As part of a broad collaborative agreement with Google, Qualcomm this week said that that it will be adopting the RISC-V instruction set architecture (ISA) for a future Snapdragon Wear platform. Working together, the two companies will be bootstrapping a RISC-V ecosystem for Wear OS devices, with Qualcomm providing the hardware while Google expands its wearables OS and associated ecosystem of tools to support the new processor architecture.

Qualcomm's Wear processors have been the de facto chip of choice for Wear OS devices since the launch of Google's wearables platform almost a decade ago, with Qualcomm employing multiple generations of Arm CPU designs. This makes Qualcomm's decision to develop a RISC-V wearables SoC especially significant, as it not only represents one of the highest profile adoptions of RISC-V in a consumer platform to date, but it means that, depending on Qualcomm's specific product plans, this could see the overall Wear OS market make a hard turn from Arm to RISC-V in relatively short order.

As laid out in the relatively brief announcement from Qualcomm, the company will focus on development of RISC-V-based hardware suitable for wearable devices. While the company isn't disclosing detailed technical specifications of their in-development products, given the company's significant chip-design background, this likely includes customized RISC-V general purpose cores as well as sensors.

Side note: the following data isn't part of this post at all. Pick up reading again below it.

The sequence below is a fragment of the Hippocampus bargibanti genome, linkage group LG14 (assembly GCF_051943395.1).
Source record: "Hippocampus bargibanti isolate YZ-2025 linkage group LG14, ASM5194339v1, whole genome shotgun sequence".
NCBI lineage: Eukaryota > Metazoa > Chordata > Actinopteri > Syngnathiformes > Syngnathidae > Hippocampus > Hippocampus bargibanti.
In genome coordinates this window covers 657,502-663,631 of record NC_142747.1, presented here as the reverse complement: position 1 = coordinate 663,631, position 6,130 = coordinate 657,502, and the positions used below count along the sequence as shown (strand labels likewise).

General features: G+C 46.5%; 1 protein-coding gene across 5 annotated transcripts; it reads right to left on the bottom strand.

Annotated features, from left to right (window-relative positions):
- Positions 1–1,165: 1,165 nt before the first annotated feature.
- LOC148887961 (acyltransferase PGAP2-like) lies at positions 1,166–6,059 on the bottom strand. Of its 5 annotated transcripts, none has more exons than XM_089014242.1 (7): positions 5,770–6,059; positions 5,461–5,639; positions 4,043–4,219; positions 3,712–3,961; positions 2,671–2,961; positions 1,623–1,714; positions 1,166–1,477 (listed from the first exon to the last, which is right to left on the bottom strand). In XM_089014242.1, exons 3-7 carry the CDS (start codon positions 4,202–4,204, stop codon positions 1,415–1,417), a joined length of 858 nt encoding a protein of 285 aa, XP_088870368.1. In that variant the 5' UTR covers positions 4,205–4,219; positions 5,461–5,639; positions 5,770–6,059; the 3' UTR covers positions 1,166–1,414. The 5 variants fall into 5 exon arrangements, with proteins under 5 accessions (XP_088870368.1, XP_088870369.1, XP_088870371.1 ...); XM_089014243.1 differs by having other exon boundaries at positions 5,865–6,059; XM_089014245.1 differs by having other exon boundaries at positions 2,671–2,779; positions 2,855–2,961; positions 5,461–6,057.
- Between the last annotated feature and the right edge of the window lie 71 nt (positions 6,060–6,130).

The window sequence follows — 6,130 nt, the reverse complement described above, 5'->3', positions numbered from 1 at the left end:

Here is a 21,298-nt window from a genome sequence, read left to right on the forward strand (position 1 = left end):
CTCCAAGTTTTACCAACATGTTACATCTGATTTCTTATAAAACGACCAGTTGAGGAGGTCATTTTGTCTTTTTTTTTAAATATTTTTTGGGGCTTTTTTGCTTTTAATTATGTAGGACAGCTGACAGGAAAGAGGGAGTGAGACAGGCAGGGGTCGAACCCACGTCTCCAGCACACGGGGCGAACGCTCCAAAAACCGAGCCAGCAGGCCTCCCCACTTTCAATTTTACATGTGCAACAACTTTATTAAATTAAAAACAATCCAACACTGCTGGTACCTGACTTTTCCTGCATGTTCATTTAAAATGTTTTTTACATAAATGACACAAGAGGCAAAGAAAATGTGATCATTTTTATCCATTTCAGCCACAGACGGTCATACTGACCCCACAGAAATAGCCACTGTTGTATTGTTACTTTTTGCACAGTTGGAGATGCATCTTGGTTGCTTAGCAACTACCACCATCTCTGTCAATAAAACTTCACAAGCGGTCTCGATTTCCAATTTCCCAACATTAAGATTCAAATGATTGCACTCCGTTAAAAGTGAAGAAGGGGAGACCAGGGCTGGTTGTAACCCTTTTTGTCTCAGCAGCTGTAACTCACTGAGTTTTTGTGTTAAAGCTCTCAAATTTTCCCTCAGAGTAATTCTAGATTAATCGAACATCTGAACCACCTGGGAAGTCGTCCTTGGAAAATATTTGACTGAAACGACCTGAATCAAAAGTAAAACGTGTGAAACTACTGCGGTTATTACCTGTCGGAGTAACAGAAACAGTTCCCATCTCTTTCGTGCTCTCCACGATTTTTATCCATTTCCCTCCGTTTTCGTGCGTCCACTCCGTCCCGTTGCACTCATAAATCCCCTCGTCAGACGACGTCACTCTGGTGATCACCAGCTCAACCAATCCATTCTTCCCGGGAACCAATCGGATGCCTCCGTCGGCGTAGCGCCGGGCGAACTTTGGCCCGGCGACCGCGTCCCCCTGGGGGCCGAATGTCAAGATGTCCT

Notably here, the announcement is for "a RISC-V based wearables solution," rather than a complete pivot to RISC-V with multiple solutions. Wearables as a whole are a much smaller market than smartphones, so Qualcomm has historically not offered a particularly deep lineup of hardware – meaning that even one chip is significant. Still, this also means that Qualcomm is not formally dropping Arm from its Snapdragon Wear platform at this time.

Qualcomm's decision to embrace RISC-V for a future wearables SoC is significant news for the up-and-coming ISA, as this marks one of the highest profile adoptions of RISC-V in consumer gear to date. The open standard ISA has seen success over the last several years in the microcontroller market, with chip vendors adopting RISC-V CPU cores – often in place of Arm Cortex-M designs – as a means of having more control over their CPU core designs, and avoid paying ISA royalties in the process. Conversely, RISC-V has seen very limited adoption in the application processor space thus far, owing to the more complex chip designs and the overall smaller market. So Qualcomm's plans to use RISC-V in their Snapdragon Wear platform, which has traditionally been based on Arm Cortex-A designs, marks a significant milestone for the adoption of RISC-V into higher-performing mobile devices.

Similarly, Google's backing of the ISA by porting Wear OS to RISC-V is a major milestone on the software front. Bootstrapping a platform based on a new ISA is not just about the hardware, but the software as well, as there needs to be well-developed operating systems and applications to make the hardware useful. All of which requires significant tooling to enable that development. Google, for its part, is no stranger to embracing multiple ISAs – Android has long supported Arm, x86, and even MIPS – and the company already announced earlier this year that they're working to make RISC-V a "tier-1" platform for Android, so the company's efforts with Wear OS will go hand-in-hand with that.